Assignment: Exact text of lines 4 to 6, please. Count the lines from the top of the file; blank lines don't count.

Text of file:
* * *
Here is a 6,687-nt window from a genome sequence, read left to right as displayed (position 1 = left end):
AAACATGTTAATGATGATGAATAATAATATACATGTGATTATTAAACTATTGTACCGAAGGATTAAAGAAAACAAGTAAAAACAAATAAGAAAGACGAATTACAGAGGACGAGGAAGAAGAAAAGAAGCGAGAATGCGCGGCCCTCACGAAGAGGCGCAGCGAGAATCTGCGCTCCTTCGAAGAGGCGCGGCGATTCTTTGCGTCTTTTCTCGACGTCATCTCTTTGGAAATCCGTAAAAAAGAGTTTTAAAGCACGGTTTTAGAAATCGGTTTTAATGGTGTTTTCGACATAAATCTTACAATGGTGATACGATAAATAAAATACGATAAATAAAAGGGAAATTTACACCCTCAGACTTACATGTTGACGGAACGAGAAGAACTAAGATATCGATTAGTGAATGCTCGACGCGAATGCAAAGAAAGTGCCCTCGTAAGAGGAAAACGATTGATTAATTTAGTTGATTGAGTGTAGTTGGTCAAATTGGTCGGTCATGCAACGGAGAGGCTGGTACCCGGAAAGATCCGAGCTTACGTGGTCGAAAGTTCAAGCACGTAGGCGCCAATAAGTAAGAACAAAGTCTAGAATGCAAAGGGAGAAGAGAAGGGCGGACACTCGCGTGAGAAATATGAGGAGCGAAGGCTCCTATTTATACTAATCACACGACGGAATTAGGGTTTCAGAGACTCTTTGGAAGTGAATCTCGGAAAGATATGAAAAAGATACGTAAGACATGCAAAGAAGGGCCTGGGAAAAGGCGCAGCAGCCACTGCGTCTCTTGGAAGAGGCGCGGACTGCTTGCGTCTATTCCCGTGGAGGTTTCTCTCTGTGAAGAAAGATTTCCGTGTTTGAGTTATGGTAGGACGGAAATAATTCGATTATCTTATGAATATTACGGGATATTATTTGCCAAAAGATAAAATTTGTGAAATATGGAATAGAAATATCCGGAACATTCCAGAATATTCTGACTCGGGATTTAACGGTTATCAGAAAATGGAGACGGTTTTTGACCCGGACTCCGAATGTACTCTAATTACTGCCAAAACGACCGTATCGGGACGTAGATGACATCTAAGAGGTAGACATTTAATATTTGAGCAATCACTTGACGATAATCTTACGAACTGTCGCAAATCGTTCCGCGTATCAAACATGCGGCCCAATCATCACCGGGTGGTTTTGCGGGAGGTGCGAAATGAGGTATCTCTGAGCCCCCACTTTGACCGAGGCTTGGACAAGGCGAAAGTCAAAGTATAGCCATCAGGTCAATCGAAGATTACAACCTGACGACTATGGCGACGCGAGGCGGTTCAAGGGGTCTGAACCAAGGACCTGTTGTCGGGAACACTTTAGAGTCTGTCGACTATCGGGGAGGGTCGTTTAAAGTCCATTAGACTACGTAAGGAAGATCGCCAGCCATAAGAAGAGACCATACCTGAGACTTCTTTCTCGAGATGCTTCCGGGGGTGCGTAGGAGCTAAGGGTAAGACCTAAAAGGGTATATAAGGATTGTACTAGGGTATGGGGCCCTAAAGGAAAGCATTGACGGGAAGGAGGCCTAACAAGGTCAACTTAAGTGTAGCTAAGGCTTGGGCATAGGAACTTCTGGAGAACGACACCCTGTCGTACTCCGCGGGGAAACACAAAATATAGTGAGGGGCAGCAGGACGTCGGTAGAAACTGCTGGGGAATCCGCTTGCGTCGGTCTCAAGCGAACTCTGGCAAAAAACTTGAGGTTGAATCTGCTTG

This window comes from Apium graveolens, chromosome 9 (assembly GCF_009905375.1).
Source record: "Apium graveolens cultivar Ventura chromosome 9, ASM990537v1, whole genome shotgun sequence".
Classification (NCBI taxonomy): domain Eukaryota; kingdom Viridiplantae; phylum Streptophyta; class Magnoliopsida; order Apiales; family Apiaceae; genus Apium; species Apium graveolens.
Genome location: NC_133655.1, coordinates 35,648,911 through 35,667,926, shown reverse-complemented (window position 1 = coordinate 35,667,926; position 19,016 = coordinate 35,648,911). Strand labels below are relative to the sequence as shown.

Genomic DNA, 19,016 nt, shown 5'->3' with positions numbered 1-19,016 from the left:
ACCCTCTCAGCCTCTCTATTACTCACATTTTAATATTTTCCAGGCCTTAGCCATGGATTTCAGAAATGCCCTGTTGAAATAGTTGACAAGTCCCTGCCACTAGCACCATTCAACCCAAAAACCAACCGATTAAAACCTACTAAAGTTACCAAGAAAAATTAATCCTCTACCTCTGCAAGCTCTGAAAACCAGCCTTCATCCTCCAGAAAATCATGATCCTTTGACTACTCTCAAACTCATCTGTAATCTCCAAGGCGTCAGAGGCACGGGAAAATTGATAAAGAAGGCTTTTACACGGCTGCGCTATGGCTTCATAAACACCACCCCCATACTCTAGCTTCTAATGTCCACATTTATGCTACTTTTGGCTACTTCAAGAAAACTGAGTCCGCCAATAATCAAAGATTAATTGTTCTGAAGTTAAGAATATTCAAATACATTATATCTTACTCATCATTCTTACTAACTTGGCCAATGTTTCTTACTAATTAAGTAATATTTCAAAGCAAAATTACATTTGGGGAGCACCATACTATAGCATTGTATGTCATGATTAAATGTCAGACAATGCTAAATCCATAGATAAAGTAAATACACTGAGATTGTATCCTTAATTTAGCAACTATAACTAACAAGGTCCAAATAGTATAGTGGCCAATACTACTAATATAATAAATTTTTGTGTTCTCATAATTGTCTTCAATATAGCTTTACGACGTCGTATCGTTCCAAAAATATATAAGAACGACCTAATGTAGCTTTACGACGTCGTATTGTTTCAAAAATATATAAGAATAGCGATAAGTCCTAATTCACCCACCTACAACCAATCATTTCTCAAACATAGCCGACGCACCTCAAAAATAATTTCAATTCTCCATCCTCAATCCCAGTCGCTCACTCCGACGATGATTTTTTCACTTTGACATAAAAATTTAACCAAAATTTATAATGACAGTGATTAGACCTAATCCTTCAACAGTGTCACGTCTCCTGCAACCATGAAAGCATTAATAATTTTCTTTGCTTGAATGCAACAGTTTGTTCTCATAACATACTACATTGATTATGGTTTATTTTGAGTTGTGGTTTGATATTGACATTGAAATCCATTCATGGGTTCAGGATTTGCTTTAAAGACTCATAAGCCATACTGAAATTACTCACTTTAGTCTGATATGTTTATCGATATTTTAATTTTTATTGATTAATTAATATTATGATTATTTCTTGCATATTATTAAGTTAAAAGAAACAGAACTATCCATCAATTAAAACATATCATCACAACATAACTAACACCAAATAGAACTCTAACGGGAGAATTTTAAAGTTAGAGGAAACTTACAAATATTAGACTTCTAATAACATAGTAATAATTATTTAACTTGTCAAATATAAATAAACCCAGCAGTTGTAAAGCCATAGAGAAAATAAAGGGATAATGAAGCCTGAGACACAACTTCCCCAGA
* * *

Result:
Source record: "Apium graveolens cultivar Ventura chromosome 9, ASM990537v1, whole genome shotgun sequence".
Classification (NCBI taxonomy): domain Eukaryota; kingdom Viridiplantae; phylum Streptophyta; class Magnoliopsida; order Apiales; family Apiaceae; genus Apium; species Apium graveolens.
Genome location: NC_133655.1, coordinates 35,648,911 through 35,667,926, shown reverse-complemented (window position 1 = coordinate 35,667,926; position 19,016 = coordinate 35,648,911). Strand labels below are relative to the sequence as shown.